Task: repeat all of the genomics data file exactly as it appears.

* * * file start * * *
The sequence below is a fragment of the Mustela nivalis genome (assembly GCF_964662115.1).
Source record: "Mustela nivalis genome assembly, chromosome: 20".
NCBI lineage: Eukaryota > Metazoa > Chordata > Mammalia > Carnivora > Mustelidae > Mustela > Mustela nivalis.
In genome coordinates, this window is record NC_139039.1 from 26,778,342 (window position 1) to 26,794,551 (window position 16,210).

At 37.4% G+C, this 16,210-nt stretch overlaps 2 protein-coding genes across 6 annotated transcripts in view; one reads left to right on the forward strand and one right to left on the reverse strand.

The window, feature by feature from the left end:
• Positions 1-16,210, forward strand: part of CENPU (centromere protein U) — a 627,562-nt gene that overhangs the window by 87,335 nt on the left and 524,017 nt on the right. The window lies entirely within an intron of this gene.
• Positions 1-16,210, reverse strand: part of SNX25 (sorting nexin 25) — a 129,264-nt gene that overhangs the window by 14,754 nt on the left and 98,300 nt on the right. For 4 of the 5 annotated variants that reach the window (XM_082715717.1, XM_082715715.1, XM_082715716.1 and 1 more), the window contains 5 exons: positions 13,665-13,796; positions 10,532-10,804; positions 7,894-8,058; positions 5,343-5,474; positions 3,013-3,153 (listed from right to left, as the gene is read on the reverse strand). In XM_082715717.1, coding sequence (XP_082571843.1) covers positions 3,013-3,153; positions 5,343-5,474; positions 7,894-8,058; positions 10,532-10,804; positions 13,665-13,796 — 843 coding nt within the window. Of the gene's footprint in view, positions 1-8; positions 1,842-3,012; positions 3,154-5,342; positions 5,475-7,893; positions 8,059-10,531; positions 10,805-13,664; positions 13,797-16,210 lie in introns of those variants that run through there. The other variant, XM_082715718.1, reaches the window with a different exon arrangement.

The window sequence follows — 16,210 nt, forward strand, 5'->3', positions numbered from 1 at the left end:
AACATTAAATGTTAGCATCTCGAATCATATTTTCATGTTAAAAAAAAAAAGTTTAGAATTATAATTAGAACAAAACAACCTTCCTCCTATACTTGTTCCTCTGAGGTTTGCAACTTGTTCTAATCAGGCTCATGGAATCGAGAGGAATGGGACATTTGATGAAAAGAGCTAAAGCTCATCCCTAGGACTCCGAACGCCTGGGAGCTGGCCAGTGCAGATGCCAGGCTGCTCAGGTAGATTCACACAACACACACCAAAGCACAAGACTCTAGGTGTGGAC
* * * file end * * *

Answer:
The sequence below is a fragment of the Mustela nivalis genome (assembly GCF_964662115.1).
Source record: "Mustela nivalis genome assembly, chromosome: 20".
NCBI lineage: Eukaryota > Metazoa > Chordata > Mammalia > Carnivora > Mustelidae > Mustela > Mustela nivalis.
In genome coordinates, this window is record NC_139039.1 from 26,778,342 (window position 1) to 26,794,551 (window position 16,210).

At 37.4% G+C, this 16,210-nt stretch overlaps 2 protein-coding genes across 6 annotated transcripts in view; one reads left to right on the forward strand and one right to left on the reverse strand.

The window, feature by feature from the left end:
• Positions 1-16,210, forward strand: part of CENPU (centromere protein U) — a 627,562-nt gene that overhangs the window by 87,335 nt on the left and 524,017 nt on the right. The window lies entirely within an intron of this gene.
• Positions 1-16,210, reverse strand: part of SNX25 (sorting nexin 25) — a 129,264-nt gene that overhangs the window by 14,754 nt on the left and 98,300 nt on the right. For 4 of the 5 annotated variants that reach the window (XM_082715717.1, XM_082715715.1, XM_082715716.1 and 1 more), the window contains 5 exons: positions 13,665-13,796; positions 10,532-10,804; positions 7,894-8,058; positions 5,343-5,474; positions 3,013-3,153 (listed from right to left, as the gene is read on the reverse strand). In XM_082715717.1, coding sequence (XP_082571843.1) covers positions 3,013-3,153; positions 5,343-5,474; positions 7,894-8,058; positions 10,532-10,804; positions 13,665-13,796 — 843 coding nt within the window. Of the gene's footprint in view, positions 1-8; positions 1,842-3,012; positions 3,154-5,342; positions 5,475-7,893; positions 8,059-10,531; positions 10,805-13,664; positions 13,797-16,210 lie in introns of those variants that run through there. The other variant, XM_082715718.1, reaches the window with a different exon arrangement.

The window sequence follows — 16,210 nt, forward strand, 5'->3', positions numbered from 1 at the left end:
AACATTAAATGTTAGCATCTCGAATCATATTTTCATGTTAAAAAAAAAAAGTTTAGAATTATAATTAGAACAAAACAACCTTCCTCCTATACTTGTTCCTCTGAGGTTTGCAACTTGTTCTAATCAGGCTCATGGAATCGAGAGGAATGGGACATTTGATGAAAAGAGCTAAAGCTCATCCCTAGGACTCCGAACGCCTGGGAGCTGGCCAGTGCAGATGCCAGGCTGCTCAGGTAGATTCACACAACACACACCAAAGCACAAGACTCTAGGTGTGGAC